Mine is probably the last generation to have tangible memories evoked by the sight of a video tape. We can remember the clack and heft of them, the colored plastic, the rough white wheels and the forbidden, squeaking black tongues inside. The labels where you wrote down in marker or printer ink whatever flicker of time you'd frozen in the box.
Mystery Tapes is a wonderful, nostalgic neon space where staticky monitors sit in congress around a pile of 640 video cassettes. Their labels offer random-feeling names like CRY AND DOUBT or TABOO PHONE, and when you put one into a slot, a little bit of color, sound or shape springs to being in the world. You can put in three or four at a time and each tape has a unique contribution to the landscape. The combinations feel theoretically endless.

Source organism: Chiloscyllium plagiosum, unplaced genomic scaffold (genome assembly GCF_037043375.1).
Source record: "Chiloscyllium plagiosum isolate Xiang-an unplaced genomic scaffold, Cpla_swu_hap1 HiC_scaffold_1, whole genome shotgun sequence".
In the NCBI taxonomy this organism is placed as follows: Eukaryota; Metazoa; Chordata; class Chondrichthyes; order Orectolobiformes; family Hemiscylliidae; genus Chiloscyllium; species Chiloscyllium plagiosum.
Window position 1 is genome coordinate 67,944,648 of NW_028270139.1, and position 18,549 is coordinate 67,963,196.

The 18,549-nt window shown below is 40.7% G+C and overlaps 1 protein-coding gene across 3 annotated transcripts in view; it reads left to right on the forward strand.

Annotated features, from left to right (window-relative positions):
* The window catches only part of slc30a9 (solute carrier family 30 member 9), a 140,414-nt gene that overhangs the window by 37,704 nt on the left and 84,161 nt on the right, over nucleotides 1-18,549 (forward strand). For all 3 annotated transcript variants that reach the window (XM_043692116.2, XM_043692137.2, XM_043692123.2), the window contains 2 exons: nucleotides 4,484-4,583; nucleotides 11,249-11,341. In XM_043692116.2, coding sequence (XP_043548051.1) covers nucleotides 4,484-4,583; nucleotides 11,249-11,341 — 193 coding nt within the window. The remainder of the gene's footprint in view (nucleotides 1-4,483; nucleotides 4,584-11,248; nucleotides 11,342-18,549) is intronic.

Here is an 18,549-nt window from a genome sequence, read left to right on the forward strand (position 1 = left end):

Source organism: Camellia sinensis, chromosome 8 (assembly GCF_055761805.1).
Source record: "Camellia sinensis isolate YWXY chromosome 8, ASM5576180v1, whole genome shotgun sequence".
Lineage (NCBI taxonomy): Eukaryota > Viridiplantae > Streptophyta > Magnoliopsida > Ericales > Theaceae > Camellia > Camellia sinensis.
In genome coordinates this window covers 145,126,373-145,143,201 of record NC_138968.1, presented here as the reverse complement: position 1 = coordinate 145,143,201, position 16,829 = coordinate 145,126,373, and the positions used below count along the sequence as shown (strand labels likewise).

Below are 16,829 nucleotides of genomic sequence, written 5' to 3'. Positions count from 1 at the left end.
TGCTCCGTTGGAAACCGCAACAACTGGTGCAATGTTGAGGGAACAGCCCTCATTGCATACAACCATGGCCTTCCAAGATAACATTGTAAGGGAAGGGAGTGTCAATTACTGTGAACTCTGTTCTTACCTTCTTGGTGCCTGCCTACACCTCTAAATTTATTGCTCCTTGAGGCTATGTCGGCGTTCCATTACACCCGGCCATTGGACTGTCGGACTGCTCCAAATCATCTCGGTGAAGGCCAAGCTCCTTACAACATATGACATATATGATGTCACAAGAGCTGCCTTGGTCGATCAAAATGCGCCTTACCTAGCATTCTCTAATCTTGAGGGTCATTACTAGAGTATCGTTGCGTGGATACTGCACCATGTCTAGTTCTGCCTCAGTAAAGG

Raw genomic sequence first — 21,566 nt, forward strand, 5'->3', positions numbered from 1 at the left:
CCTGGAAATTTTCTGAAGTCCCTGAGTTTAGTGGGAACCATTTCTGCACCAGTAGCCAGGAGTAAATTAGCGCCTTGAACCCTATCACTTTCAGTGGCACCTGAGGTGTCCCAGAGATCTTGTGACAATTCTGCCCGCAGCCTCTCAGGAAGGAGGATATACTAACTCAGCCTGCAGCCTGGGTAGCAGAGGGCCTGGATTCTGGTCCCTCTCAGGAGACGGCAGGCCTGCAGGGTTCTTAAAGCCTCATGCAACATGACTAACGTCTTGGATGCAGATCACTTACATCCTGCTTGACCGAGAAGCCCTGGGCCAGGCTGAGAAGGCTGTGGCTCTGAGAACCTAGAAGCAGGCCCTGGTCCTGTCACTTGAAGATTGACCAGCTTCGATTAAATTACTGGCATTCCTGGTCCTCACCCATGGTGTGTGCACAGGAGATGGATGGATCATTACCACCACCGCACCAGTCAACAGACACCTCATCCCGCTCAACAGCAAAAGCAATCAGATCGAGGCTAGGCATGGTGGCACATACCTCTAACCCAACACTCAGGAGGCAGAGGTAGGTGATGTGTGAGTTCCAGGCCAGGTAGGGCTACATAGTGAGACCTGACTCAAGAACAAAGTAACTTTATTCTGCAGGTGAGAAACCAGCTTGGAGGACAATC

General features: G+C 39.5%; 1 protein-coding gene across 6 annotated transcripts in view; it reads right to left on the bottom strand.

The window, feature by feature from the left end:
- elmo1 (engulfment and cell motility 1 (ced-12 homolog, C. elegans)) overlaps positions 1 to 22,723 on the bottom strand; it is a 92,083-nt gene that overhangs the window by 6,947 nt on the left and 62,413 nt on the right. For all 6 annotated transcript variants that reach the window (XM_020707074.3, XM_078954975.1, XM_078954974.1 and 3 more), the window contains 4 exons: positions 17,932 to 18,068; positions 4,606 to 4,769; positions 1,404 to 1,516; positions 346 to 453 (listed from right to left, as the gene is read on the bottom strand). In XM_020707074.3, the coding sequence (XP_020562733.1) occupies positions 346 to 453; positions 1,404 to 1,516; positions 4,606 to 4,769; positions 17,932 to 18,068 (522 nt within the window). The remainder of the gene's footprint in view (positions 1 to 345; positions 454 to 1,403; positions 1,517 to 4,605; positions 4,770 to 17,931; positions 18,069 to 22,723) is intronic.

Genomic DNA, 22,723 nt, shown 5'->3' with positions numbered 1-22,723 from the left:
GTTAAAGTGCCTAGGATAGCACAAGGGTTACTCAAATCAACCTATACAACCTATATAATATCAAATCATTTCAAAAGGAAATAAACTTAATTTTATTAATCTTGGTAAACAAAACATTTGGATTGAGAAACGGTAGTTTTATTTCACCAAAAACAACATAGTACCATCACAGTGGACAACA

It was much more engaging to rifle through the heaps of tapes and try different ones together than I would have ever expected. CULTURAL SHOP, GENERAL TRUTH and SWEET FILL gave me the sound of lonesome whistling among buttery prisms. I could almost catch a whiff of that old Blockbuster smell—no, worse, the tiny shop in your local strip mall where you'd hang out after school. It was another time, and Mystery Tapes, free or pay-what-you-want, feels like an eternal portal to it.